In conformity to the arrangement made by general Whitelocke on the morning of the 5th of July, the 38th and 87"th regiments approached the strong post of the Retiro and Plaza de Toros, and after a most vigorous and spirited attack, in which these regiment* suffered much from grspe shot and musquetry, their gallant commander, general<ir Samuel Achmuty, possessed himself of the post, taking 32 pieces of cannon, an immense quantity of ammunition, and 600 prisoners. The 5th regiment took possession of the church and convent of St. Catalina. The 36th and SSth regiments, under brigadier-general Lumlcy, moving in the appointed order, were soon opposed by a heavy and continued tire of nmsqtictry from the tops and windows of the houses; the doors of w hich were barricadocd in so strong a manner, as to render them almost impossible to farce. The streets were intersected by deep ditches, in the insiJe of which were planted cannon, pouring showers of grape on the advancing columns. In defiance, however, of this opposition, the 36th regiment, headed by the gallant general, readied its final destination ; but the SSth being nearer to thr- forts and principal defenses of the enemy, were so weakened by his firr, as to be totally overpowered ami taken. Tlio flank of the 36th being thus expo, tied, this regiment, together with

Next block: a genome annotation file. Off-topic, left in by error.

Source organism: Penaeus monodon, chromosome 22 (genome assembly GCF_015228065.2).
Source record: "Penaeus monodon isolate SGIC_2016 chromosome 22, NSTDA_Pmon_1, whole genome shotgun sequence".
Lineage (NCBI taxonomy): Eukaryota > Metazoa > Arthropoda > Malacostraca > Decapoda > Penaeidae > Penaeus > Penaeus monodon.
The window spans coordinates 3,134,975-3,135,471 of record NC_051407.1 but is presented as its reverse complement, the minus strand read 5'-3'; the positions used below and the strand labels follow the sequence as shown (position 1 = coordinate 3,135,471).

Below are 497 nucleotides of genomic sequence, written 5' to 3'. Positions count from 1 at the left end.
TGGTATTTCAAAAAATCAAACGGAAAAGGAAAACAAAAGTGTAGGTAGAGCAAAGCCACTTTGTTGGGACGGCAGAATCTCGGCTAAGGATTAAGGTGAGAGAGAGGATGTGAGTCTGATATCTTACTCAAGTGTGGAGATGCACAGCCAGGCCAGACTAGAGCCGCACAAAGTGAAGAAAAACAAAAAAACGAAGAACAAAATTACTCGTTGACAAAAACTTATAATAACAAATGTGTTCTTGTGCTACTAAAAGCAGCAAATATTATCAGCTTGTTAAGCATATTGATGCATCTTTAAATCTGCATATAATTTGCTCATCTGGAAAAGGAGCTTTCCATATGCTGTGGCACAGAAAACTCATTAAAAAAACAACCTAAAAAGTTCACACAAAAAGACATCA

*X x 1 the the 5th. retired upon sir Samuel Achmuty's post at the Plaza de Toros ; not, however, before lieutenant . colonel Bourne, and the grenadier company of the 361 h regiment, had an opportunity of dis. tinguishing themselves, by charging about £00 of the enemy, and taking and spiking two guns. The two six-pounders moving up the central streets, meeting with a very superior fire, the four troops of the carabiniers, led on by lieutenantcolonel Kingston, advanced to take the battery opposed to them; but this gallant officer being unfortunately wounded, as well as captain Bun-ell, next in command, and the fire both from the battery and the houses proving very destructive, they retreated to a short distance, but continued te occupy a position in front of the enemy's principal defences, and considerably in adTance of that which they had taken in the morning.